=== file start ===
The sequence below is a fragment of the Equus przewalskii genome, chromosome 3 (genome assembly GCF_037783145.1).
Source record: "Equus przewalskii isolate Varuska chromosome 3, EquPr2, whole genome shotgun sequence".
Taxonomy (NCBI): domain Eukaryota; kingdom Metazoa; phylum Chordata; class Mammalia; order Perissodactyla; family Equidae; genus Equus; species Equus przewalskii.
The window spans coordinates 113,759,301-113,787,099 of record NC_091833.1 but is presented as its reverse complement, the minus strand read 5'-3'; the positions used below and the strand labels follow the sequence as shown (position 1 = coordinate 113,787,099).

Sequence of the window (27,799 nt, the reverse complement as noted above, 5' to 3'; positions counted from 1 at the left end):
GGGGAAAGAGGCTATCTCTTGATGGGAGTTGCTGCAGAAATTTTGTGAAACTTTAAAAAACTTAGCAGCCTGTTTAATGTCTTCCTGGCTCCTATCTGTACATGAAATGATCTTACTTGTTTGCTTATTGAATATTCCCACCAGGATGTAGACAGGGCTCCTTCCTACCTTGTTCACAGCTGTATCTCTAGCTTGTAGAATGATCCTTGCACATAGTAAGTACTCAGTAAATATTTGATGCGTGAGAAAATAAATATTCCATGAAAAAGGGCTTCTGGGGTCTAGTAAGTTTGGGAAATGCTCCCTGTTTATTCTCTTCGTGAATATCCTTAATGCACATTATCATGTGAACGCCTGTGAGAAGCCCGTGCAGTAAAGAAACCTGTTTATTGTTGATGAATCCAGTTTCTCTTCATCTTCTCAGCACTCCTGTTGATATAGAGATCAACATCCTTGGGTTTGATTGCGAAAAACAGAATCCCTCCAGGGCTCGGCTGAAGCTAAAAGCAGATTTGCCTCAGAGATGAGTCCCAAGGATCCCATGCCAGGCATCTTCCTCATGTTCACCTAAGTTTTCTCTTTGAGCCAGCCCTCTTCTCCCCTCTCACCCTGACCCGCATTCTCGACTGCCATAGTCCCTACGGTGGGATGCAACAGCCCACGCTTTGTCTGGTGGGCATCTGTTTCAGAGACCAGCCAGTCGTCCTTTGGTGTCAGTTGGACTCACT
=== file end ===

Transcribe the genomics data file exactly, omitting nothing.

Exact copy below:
The sequence below is a fragment of the Equus przewalskii genome, chromosome 3 (genome assembly GCF_037783145.1).
Source record: "Equus przewalskii isolate Varuska chromosome 3, EquPr2, whole genome shotgun sequence".
Taxonomy (NCBI): domain Eukaryota; kingdom Metazoa; phylum Chordata; class Mammalia; order Perissodactyla; family Equidae; genus Equus; species Equus przewalskii.
The window spans coordinates 113,759,301-113,787,099 of record NC_091833.1 but is presented as its reverse complement, the minus strand read 5'-3'; the positions used below and the strand labels follow the sequence as shown (position 1 = coordinate 113,787,099).

Sequence of the window (27,799 nt, the reverse complement as noted above, 5' to 3'; positions counted from 1 at the left end):
GGGGAAAGAGGCTATCTCTTGATGGGAGTTGCTGCAGAAATTTTGTGAAACTTTAAAAAACTTAGCAGCCTGTTTAATGTCTTCCTGGCTCCTATCTGTACATGAAATGATCTTACTTGTTTGCTTATTGAATATTCCCACCAGGATGTAGACAGGGCTCCTTCCTACCTTGTTCACAGCTGTATCTCTAGCTTGTAGAATGATCCTTGCACATAGTAAGTACTCAGTAAATATTTGATGCGTGAGAAAATAAATATTCCATGAAAAAGGGCTTCTGGGGTCTAGTAAGTTTGGGAAATGCTCCCTGTTTATTCTCTTCGTGAATATCCTTAATGCACATTATCATGTGAACGCCTGTGAGAAGCCCGTGCAGTAAAGAAACCTGTTTATTGTTGATGAATCCAGTTTCTCTTCATCTTCTCAGCACTCCTGTTGATATAGAGATCAACATCCTTGGGTTTGATTGCGAAAAACAGAATCCCTCCAGGGCTCGGCTGAAGCTAAAAGCAGATTTGCCTCAGAGATGAGTCCCAAGGATCCCATGCCAGGCATCTTCCTCATGTTCACCTAAGTTTTCTCTTTGAGCCAGCCCTCTTCTCCCCTCTCACCCTGACCCGCATTCTCGACTGCCATAGTCCCTACGGTGGGATGCAACAGCCCACGCTTTGTCTGGTGGGCATCTGTTTCAGAGACCAGCCAGTCGTCCTTTGGTGTCAGTTGGACTCACT